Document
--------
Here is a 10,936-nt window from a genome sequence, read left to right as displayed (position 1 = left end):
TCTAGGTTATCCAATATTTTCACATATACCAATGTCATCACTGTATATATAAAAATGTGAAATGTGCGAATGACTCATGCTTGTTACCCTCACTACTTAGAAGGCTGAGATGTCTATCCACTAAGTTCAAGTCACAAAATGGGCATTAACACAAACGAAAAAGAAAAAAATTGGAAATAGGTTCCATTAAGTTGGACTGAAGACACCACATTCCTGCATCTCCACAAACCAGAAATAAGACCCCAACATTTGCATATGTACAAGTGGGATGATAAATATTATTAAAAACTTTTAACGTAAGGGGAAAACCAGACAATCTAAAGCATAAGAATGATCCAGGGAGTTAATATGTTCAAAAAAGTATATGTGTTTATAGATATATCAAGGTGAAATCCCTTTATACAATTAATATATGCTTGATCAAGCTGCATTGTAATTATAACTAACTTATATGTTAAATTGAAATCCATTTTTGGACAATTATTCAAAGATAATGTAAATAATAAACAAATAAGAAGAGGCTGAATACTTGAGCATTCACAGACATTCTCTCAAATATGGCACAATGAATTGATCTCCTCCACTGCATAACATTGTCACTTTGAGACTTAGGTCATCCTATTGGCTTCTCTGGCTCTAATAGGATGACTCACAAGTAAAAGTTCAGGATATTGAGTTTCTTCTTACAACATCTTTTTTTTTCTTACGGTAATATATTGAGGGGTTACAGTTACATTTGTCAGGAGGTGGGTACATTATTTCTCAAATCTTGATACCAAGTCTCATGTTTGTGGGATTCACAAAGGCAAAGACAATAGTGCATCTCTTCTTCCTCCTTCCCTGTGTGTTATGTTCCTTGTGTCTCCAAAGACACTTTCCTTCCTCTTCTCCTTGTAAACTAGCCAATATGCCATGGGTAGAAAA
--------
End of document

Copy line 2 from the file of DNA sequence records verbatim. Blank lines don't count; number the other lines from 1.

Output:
TCTAGGTTATCCAATATTTTCACATATACCAATGTCATCACTGTATATATAAAAATGTGAAATGTGCGAATGACTCATGCTTGTTACCCTCACTACTTAGAAGGCTGAGATGTCTATCCACTAAGTTCAAGTCACAAAATGGGCATTAACACAAACGAAAAAGAAAAAAATTGGAAATAGGTTCCATTAAGTTGGACTGAAGACACCACATTCCTGCATCTCCACAAACCAGAAATAAGACCCCAACATTTGCATATGTACAAGTGGGATGATAAATATTATTAAAAACTTTTAACGTAAGGGGAAAACCAGACAATCTAAAGCATAAGAATGATCCAGGGAGTTAATATGTTCAAAAAAGTATATGTGTTTATAGATATATCAAGGTGAAATCCCTTTATACAATTAATATATGCTTGATCAAGCTGCATTGTAATTATAACTAACTTATATGTTAAATTGAAATCCATTTTTGGACAATTATTCAAAGATAATGTAAATAATAAACAAATAAGAAGAGGCTGAATACTTGAGCATTCACAGACATTCTCTCAAATATGGCACAATGAATTGATCTCCTCCACTGCATAACATTGTCACTTTGAGACTTAGGTCATCCTATTGGCTTCTCTGGCTCTAATAGGATGACTCACAAGTAAAAGTTCAGGATATTGAGTTTCTTCTTACAACATCTTTTTTTTTCTTACGGTAATATATTGAGGGGTTACAGTTACATTTGTCAGGAGGTGGGTACATTATTTCTCAAATCTTGATACCAAGTCTCATGTTTGTGGGATTCACAAAGGCAAAGACAATAGTGCATCTCTTCTTCCTCCTTCCCTGTGTGTTATGTTCCTTGTGTCTCCAAAGACACTTTCCTTCCTCTTCTCCTTGTAAACTAGCCAATATGCCATGGGTAGAAAA